CAN RETINA BE NORMAL IN AICARDI SYNDROME?
Asok Kumar Datta, Indrajit Mondal
Department of Pediatrics, Burdwan Medical College, India.
Address for Correspondence
Dr Asok Kumar Datta, Ulhas, CRAV 01, Joteram, Burdwan-713101.
Email
asokdatta31@yahoo.com
A three and half years old muslim girl, born of a non-consanguineous marriage was admitted with uncontrolled recurrent infantile spasms since 4th day of birth for which she was hospitalized 15 times and had received anticonvulsive treatment initially with monotherapy and then gradually polytherapy. She was delivered by caesarean section and cried immediately after birth. She had no other perinatal complications. There was gross developmental delay. She neither developed social smile nor could she sit or stand. She was not able to hear or see. Her mother, 29 years old had two successive abortions in early months, first one at 4 months and second one at 2 months of gestation. On examination the patient had spasticity. Examination of the fundus was normal. Other systems were normal. Investigations showed cortical dysrhythmia on EEG. MRI of brain showed partial agenesis of corpus callosum mainly in posterior portion of the body and splenum, thalamus and periventricular region. Cross sectional MRI study revealed mild hyper intensities in bilateral putamen. Thus she was diagnosed as Aicardi syndrome without retinal involvement.

Aicardi syndrome is a severe neurodevelopment disorder initially thought to be the triad of partial agenesis of corpus callosum, choroidoretinal lacunae and infantile spasm. It is an X- linked dominant disorder affecting only females, usually males are not compatible with extrauterine life except some 47XXY [1]. Infantile spasm usually starts in earlier and is very difficult to control. There is global mental retardation, visual defects and hearing defects. Other features present in subsets of affected individuals are costovertebral anomalies, facial dysmorphism, hand abnormalities, hypopigmentary skin lesions, multiple nevi, and an increased occurrence of rare vascular malformations and tumors along with other brain malformations [2,3]. Chorioretinal lacunae are considered one of the pathognomonic sign of Aicardi syndrome though in some cases it may not be present [4] as was seen in our patient.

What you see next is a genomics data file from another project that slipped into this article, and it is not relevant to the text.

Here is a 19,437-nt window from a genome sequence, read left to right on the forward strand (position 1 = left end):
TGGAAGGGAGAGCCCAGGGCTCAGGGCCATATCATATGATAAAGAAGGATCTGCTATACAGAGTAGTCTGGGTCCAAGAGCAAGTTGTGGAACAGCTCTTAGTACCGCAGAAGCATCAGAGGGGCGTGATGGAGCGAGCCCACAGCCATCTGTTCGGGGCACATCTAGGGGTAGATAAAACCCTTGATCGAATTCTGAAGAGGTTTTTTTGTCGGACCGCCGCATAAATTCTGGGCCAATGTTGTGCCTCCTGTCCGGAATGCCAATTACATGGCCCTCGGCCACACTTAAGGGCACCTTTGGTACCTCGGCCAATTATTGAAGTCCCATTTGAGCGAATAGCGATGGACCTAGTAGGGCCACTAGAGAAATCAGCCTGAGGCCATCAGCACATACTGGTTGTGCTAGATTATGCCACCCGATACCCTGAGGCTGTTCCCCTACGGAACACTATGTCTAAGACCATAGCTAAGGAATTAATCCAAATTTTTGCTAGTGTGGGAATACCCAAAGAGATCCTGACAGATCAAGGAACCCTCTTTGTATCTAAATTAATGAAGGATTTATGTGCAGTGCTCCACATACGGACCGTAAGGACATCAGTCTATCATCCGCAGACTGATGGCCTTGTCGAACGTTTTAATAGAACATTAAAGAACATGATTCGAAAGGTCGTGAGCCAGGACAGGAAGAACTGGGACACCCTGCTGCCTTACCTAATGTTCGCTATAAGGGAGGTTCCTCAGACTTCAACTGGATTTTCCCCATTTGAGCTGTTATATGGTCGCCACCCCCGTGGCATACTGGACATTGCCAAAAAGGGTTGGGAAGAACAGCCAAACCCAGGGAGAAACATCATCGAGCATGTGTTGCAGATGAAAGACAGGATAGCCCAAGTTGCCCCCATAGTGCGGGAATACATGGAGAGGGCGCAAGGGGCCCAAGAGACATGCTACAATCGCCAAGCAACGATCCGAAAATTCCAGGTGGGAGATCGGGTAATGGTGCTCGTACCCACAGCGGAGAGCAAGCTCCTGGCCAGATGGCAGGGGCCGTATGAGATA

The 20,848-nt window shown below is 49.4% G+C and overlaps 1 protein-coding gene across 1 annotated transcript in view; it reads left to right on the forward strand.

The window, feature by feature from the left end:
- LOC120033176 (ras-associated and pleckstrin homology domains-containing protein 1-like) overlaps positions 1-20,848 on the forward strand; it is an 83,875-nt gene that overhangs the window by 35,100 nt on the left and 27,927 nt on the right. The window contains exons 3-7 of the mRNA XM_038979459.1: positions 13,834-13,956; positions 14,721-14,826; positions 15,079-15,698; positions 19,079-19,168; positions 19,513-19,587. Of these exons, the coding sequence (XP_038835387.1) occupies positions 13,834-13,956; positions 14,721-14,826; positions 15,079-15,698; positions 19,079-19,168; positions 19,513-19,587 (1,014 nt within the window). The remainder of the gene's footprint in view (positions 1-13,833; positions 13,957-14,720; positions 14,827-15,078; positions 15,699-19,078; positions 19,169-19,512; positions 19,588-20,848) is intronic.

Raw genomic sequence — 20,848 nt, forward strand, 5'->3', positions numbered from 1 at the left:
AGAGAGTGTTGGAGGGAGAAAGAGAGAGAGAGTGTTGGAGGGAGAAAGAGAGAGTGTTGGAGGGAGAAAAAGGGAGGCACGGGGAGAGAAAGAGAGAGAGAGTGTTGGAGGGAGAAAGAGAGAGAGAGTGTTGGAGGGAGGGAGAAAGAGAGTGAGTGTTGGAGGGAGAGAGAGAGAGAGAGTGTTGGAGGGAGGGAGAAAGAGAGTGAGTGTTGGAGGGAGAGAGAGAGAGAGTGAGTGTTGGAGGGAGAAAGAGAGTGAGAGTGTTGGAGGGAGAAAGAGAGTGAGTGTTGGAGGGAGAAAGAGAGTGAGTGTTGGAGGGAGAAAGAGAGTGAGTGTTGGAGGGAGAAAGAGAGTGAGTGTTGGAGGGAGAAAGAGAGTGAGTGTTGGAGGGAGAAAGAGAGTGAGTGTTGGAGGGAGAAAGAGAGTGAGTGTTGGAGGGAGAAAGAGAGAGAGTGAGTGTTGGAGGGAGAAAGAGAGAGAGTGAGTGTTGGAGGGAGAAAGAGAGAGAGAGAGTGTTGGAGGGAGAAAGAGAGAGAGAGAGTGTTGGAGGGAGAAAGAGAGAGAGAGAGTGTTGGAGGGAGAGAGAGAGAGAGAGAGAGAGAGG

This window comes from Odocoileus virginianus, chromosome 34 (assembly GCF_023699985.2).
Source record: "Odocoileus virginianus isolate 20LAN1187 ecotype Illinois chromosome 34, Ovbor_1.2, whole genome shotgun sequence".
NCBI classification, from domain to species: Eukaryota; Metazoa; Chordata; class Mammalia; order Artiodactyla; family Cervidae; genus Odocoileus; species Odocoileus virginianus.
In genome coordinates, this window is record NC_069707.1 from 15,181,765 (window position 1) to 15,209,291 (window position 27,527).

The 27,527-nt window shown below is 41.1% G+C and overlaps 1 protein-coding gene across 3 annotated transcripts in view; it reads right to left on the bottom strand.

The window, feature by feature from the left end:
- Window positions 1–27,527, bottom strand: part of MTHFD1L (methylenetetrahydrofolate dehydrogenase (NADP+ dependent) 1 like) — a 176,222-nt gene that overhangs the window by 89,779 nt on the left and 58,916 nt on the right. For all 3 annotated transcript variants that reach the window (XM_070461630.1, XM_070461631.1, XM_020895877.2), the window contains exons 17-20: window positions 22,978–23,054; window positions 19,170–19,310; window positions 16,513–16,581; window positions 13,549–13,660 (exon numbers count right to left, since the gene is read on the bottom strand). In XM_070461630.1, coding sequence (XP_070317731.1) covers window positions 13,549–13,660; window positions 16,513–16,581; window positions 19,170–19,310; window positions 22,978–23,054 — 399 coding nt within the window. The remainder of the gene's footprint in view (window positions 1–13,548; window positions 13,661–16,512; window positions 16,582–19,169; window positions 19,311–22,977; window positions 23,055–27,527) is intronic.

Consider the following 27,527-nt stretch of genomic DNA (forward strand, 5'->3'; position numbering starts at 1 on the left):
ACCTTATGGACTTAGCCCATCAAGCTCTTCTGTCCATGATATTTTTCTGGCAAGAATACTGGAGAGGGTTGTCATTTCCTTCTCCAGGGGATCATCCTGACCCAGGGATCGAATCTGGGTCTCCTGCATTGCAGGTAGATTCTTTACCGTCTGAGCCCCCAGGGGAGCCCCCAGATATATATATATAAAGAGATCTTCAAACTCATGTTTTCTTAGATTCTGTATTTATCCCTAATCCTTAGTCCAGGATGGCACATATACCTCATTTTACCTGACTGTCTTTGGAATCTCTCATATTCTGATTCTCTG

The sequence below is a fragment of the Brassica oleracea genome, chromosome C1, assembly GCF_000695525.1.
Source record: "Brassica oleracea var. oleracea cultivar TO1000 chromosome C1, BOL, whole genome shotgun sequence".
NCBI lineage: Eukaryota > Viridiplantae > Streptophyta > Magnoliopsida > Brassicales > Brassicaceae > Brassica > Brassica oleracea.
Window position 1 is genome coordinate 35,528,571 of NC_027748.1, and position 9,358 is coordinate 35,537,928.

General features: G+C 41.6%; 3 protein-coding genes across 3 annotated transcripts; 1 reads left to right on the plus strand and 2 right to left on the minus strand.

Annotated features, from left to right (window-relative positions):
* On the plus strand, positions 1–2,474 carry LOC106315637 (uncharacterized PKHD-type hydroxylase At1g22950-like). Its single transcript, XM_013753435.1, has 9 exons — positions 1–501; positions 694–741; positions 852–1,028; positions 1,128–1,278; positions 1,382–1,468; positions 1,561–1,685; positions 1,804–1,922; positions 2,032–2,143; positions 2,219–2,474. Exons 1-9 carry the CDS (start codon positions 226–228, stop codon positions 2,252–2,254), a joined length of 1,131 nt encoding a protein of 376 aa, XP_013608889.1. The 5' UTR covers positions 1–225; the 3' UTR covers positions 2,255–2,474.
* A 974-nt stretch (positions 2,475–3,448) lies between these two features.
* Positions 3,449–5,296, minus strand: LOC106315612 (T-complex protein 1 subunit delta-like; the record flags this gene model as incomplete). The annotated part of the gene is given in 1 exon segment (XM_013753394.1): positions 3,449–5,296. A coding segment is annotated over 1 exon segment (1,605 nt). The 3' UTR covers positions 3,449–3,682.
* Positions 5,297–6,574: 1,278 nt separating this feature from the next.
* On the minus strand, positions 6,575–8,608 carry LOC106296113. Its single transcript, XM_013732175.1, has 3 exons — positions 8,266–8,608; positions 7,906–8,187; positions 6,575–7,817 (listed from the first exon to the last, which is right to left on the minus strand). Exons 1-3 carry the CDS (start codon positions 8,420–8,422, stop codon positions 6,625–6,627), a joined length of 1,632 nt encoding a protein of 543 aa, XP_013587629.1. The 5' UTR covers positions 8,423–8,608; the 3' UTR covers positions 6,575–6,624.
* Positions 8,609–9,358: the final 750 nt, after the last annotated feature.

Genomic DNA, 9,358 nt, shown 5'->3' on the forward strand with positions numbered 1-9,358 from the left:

Acknowledgement
Dr. Shyamal Mitraneogi, Professor and Head of the Department of Radio-diagnosis for helping us in radiological investigations and interpretation
Authors Contribution
AKD was responsible for patient care and writing of manuscript, IM helped in performing different investigations. All authors have read and approved the manuscript
Funding
None
Conflict of Interest
None
References :
  1. Hopkins IJ, Humphrey IK, Keith CG, Susman M, Webb GC, Turner EK. The Aicardi syndrome in a 47 XXY male. Aust Paediatr J. 15: 278-280
  2. Hopkins B, Sutton VR, Lewis RA, Van den Veyver I, Clark G. Neuroimaging aspects of Aicardi syndrome. Am J Med Genet A. 2008; 146A: 2871-2878
  3. Sutton VR, Hopkins BJ, Eble TN, Gambhir N, Lewis RA, Van den Veyver IB. Facial and physical features of Aicardi Syndrome: infants to teenagers. Am J Med Genet A. 2005; 138A: 254-258
  4. Chevrie JJ, Aicardi J. The Aicardi syndrome. In: Pedley TA and Meldrum BS, eds. Recent Advances in Epilepsy. Edinburgh: Churchill Livingstone; 1986:3
Last Updated : Thursday, September 01, 2011 Vol 8 Issue 9 Art #58
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Datta K A, Mondal I. CAN RETINA BE NORMAL IN AICARDI SYNDROME?. Pediatric Oncall [serial online] 2011[cited 2011 September 1];8. Art #58. Available From : http://www.pediatriconcall.com/Journal/Article/FullText.aspx?artid=426&type=J&tid=&imgid=&reportid=233&tbltype=
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